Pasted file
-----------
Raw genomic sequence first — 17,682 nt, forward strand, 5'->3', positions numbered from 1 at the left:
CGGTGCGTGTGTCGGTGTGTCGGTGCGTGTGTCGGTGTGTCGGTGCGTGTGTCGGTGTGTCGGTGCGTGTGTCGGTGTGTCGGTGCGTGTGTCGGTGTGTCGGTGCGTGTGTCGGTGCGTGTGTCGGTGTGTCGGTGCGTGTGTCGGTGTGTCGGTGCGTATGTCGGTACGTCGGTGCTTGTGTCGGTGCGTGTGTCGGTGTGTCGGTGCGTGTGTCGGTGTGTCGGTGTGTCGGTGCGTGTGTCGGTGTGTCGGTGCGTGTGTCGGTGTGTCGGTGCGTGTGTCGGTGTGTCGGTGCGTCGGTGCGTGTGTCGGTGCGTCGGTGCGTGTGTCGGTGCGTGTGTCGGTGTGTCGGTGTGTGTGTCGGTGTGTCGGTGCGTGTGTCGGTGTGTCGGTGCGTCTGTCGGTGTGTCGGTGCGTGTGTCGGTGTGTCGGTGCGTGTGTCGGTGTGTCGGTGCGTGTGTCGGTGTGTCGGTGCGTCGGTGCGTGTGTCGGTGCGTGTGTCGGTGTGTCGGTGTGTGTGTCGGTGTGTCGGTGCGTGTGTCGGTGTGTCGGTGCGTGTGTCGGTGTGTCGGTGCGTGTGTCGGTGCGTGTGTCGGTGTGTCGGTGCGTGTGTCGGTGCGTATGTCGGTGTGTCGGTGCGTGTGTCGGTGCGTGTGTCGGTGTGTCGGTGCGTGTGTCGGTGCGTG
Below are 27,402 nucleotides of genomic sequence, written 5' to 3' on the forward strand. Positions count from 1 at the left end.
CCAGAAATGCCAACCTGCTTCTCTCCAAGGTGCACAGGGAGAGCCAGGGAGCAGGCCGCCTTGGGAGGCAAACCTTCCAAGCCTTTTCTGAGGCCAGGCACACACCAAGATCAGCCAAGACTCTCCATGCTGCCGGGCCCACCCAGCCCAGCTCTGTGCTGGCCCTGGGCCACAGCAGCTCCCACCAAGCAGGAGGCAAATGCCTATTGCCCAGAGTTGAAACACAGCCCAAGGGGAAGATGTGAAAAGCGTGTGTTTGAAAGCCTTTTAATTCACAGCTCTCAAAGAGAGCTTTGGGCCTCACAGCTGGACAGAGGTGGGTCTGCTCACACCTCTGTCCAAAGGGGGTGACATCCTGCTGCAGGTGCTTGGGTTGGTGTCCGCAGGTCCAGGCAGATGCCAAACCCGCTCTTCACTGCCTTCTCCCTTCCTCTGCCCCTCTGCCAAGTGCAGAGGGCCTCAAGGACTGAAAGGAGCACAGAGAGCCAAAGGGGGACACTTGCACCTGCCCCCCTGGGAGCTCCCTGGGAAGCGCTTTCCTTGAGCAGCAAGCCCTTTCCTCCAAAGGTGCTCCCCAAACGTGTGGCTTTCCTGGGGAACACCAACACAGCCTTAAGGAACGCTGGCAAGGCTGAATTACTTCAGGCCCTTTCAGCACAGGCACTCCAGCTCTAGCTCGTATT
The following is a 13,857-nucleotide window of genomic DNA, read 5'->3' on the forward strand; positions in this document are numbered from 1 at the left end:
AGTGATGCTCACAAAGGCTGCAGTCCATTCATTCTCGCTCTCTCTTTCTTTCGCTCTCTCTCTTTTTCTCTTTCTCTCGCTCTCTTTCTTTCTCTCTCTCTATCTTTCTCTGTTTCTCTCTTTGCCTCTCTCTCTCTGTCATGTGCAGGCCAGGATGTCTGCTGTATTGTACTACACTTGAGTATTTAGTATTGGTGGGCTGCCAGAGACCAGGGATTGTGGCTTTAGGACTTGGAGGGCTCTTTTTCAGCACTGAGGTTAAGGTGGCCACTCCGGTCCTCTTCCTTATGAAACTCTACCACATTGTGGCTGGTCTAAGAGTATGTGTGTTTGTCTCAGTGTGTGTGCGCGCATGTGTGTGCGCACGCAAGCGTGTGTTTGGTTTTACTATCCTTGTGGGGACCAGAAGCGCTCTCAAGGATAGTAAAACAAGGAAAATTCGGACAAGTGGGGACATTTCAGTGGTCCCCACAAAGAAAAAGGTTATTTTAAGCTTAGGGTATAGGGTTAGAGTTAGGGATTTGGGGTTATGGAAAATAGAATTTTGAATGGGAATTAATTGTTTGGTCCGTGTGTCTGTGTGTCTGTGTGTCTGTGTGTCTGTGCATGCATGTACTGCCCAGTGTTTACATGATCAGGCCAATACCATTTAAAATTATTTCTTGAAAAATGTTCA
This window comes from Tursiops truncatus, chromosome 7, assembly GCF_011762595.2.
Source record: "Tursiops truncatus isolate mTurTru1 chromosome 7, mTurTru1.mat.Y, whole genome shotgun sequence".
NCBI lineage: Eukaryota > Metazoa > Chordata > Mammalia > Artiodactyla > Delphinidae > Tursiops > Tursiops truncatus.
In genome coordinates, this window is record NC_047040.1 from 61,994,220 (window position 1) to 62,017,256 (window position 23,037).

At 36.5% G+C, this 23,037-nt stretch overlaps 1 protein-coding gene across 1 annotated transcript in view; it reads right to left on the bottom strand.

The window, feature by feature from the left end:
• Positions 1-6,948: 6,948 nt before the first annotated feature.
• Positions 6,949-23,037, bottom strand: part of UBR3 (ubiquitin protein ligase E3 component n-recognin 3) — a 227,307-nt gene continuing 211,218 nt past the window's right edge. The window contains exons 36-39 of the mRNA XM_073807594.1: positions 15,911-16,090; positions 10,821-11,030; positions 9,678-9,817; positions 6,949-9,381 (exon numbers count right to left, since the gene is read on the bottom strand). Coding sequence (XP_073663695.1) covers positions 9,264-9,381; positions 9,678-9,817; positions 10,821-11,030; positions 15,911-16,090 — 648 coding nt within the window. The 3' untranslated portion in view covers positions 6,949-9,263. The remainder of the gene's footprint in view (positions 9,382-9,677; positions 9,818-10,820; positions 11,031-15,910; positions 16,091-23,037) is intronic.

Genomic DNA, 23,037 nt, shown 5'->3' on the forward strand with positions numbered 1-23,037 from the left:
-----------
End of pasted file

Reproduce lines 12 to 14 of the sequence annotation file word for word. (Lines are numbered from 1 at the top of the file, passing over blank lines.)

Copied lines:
The window, feature by feature from the left end:
• Positions 1-6,948: 6,948 nt before the first annotated feature.
• Positions 6,949-23,037, bottom strand: part of UBR3 (ubiquitin protein ligase E3 component n-recognin 3) — a 227,307-nt gene continuing 211,218 nt past the window's right edge. The window contains exons 36-39 of the mRNA XM_073807594.1: positions 15,911-16,090; positions 10,821-11,030; positions 9,678-9,817; positions 6,949-9,381 (exon numbers count right to left, since the gene is read on the bottom strand). Coding sequence (XP_073663695.1) covers positions 9,264-9,381; positions 9,678-9,817; positions 10,821-11,030; positions 15,911-16,090 — 648 coding nt within the window. The 3' untranslated portion in view covers positions 6,949-9,263. The remainder of the gene's footprint in view (positions 9,382-9,677; positions 9,818-10,820; positions 11,031-15,910; positions 16,091-23,037) is intronic.